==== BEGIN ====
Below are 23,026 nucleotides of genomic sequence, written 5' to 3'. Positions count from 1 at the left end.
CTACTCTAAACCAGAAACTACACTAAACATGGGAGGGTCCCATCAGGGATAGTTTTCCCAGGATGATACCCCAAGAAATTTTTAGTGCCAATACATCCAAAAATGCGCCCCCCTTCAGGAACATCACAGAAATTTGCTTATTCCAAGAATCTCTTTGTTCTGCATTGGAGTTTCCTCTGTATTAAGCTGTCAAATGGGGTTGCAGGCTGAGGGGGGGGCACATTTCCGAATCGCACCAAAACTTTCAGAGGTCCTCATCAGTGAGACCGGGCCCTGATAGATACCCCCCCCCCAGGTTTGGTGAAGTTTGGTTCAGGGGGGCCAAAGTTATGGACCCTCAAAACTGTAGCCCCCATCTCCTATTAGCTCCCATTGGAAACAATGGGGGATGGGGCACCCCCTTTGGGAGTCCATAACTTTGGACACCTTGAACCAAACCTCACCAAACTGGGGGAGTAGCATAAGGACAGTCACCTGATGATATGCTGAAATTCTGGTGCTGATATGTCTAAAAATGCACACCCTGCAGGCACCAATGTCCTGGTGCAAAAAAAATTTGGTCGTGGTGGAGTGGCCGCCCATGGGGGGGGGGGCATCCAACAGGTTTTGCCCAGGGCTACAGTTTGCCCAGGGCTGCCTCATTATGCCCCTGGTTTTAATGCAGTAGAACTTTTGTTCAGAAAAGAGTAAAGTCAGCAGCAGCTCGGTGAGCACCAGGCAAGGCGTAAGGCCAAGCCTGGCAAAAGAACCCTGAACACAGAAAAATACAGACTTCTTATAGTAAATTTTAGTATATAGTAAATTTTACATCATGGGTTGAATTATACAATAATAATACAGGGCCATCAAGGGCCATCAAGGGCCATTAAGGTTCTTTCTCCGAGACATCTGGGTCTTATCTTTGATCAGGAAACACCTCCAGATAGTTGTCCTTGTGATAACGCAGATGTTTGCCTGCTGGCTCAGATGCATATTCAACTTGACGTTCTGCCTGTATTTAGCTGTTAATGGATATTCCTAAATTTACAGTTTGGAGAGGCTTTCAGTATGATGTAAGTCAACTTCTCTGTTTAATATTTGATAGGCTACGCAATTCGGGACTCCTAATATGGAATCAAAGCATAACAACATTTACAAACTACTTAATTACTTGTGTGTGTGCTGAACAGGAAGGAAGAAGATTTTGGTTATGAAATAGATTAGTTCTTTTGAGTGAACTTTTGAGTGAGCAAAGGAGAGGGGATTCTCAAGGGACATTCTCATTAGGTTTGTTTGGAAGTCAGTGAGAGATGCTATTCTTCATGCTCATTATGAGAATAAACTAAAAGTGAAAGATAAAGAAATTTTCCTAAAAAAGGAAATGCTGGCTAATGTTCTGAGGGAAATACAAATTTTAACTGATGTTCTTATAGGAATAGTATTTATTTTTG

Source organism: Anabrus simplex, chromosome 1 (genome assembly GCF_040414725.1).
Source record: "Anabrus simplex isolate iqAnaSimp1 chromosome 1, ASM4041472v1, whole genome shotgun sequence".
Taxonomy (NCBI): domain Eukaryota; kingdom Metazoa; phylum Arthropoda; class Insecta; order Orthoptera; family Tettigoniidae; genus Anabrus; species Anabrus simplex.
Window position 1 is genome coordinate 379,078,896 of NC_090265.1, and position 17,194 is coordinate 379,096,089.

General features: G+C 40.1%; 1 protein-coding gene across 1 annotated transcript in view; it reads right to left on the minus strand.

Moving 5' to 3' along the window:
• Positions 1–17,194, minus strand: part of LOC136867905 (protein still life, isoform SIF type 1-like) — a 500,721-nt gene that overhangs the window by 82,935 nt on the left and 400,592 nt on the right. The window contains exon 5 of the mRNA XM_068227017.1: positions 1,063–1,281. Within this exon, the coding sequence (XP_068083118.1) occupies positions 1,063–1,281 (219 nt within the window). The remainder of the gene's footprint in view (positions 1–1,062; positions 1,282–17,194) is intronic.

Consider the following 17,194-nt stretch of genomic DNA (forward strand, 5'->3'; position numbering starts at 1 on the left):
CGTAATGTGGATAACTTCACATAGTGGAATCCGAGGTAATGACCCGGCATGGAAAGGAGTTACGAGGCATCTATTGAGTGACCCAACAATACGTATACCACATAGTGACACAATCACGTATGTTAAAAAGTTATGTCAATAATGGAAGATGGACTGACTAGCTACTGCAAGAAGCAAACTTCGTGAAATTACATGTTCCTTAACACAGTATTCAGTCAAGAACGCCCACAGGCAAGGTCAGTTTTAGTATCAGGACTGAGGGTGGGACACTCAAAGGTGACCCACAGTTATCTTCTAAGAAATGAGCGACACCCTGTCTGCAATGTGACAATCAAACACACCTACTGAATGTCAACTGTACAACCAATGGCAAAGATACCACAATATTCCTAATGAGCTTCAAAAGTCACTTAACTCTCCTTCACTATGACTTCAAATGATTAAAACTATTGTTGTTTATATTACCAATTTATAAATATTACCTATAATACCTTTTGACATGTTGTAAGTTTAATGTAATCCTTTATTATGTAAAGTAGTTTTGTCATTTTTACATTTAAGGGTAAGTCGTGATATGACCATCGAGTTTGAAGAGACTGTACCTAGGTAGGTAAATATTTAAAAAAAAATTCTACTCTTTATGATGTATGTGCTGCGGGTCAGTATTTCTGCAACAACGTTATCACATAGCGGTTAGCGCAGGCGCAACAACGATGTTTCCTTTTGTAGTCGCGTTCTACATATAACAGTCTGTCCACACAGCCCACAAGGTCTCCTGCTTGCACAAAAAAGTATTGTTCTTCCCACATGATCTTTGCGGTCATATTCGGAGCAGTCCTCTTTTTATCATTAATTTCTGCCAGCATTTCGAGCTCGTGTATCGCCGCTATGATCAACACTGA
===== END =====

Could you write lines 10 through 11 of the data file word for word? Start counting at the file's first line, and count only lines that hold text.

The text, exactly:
Consider the following 17,194-nt stretch of genomic DNA (forward strand, 5'->3'; position numbering starts at 1 on the left):
CGTAATGTGGATAACTTCACATAGTGGAATCCGAGGTAATGACCCGGCATGGAAAGGAGTTACGAGGCATCTATTGAGTGACCCAACAATACGTATACCACATAGTGACACAATCACGTATGTTAAAAAGTTATGTCAATAATGGAAGATGGACTGACTAGCTACTGCAAGAAGCAAACTTCGTGAAATTACATGTTCCTTAACACAGTATTCAGTCAAGAACGCCCACAGGCAAGGTCAGTTTTAGTATCAGGACTGAGGGTGGGACACTCAAAGGTGACCCACAGTTATCTTCTAAGAAATGAGCGACACCCTGTCTGCAATGTGACAATCAAACACACCTACTGAATGTCAACTGTACAACCAATGGCAAAGATACCACAATATTCCTAATGAGCTTCAAAAGTCACTTAACTCTCCTTCACTATGACTTCAAATGATTAAAACTATTGTTGTTTATATTACCAATTTATAAATATTACCTATAATACCTTTTGACATGTTGTAAGTTTAATGTAATCCTTTATTATGTAAAGTAGTTTTGTCATTTTTACATTTAAGGGTAAGTCGTGATATGACCATCGAGTTTGAAGAGACTGTACCTAGGTAGGTAAATATTTAAAAAAAAATTCTACTCTTTATGATGTATGTGCTGCGGGTCAGTATTTCTGCAACAACGTTATCACATAGCGGTTAGCGCAGGCGCAACAACGATGTTTCCTTTTGTAGTCGCGTTCTACATATAACAGTCTGTCCACACAGCCCACAAGGTCTCCTGCTTGCACAAAAAAGTATTGTTCTTCCCACATGATCTTTGCGGTCATATTCGGAGCAGTCCTCTTTTTATCATTAATTTCTGCCAGCATTTCGAGCTCGTGTATCGCCGCTATGATCAACACTGA